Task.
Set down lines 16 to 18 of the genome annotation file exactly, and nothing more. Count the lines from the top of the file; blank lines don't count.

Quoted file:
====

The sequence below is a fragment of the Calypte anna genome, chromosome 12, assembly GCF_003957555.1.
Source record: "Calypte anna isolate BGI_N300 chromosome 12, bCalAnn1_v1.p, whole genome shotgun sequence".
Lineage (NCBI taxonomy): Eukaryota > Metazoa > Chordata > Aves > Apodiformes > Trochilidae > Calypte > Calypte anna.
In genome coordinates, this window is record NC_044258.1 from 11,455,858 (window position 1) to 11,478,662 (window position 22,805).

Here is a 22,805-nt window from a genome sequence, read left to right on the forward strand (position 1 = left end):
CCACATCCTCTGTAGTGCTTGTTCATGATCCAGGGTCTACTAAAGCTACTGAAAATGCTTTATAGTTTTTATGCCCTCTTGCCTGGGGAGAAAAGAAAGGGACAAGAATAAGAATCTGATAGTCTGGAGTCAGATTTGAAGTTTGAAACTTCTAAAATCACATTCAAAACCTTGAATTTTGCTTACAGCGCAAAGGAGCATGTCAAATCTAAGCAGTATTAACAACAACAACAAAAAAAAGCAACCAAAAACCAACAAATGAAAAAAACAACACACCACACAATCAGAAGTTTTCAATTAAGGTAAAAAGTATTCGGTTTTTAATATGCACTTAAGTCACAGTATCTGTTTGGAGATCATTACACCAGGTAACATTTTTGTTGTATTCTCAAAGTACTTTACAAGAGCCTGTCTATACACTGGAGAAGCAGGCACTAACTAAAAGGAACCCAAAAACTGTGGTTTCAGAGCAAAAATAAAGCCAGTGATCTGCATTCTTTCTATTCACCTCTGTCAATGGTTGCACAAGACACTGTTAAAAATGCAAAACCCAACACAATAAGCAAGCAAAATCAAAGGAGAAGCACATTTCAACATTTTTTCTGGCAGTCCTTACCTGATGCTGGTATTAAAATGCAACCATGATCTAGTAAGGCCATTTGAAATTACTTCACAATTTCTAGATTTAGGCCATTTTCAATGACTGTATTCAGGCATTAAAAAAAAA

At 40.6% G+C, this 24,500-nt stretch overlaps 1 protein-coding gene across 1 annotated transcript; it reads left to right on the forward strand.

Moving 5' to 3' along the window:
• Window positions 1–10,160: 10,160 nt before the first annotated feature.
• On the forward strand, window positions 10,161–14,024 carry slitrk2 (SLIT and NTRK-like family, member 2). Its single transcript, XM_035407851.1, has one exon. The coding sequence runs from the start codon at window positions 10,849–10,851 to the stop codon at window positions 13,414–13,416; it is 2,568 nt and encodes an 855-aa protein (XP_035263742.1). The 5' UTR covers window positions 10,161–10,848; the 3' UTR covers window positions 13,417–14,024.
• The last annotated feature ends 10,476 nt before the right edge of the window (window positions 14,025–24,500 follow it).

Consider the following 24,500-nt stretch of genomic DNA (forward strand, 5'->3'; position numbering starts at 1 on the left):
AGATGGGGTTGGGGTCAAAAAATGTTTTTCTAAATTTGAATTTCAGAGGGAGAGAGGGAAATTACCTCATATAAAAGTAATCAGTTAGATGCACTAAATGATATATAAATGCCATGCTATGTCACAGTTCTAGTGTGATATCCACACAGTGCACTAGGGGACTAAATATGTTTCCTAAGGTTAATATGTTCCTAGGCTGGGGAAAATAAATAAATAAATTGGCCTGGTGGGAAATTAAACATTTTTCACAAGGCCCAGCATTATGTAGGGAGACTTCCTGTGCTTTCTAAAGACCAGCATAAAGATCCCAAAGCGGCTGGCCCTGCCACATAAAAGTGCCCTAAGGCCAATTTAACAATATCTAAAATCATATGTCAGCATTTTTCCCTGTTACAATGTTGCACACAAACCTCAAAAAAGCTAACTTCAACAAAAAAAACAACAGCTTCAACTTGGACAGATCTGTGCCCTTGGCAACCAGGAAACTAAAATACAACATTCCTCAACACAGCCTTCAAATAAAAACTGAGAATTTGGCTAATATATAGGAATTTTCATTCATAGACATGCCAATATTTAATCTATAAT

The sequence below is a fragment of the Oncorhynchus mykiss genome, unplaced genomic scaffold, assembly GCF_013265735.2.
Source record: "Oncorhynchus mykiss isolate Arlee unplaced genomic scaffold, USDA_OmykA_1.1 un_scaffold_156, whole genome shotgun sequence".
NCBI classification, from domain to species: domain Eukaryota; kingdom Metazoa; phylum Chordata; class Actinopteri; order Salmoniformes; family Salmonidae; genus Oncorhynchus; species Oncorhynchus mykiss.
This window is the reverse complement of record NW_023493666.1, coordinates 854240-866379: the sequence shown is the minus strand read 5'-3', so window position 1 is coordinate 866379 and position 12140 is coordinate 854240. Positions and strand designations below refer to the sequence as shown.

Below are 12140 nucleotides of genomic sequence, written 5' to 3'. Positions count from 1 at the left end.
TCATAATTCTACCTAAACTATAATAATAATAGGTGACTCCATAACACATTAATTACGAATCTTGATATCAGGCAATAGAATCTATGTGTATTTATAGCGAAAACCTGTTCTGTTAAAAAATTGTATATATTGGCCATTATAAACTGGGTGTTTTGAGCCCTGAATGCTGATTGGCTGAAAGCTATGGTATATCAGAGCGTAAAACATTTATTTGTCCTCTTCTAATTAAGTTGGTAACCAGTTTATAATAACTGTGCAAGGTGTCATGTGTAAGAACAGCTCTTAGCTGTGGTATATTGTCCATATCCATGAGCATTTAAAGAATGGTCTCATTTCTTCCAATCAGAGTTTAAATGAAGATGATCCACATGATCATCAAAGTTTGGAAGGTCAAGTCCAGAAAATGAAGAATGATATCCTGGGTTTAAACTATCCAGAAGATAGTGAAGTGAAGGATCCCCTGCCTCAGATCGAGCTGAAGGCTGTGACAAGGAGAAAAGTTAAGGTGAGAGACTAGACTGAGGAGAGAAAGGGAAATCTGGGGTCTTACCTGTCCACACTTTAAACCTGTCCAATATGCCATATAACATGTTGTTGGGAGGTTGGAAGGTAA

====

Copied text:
NCBI classification, from domain to species: domain Eukaryota; kingdom Metazoa; phylum Chordata; class Actinopteri; order Salmoniformes; family Salmonidae; genus Oncorhynchus; species Oncorhynchus mykiss.
This window is the reverse complement of record NW_023493666.1, coordinates 854240-866379: the sequence shown is the minus strand read 5'-3', so window position 1 is coordinate 866379 and position 12140 is coordinate 854240. Positions and strand designations below refer to the sequence as shown.

Below are 12140 nucleotides of genomic sequence, written 5' to 3'. Positions count from 1 at the left end.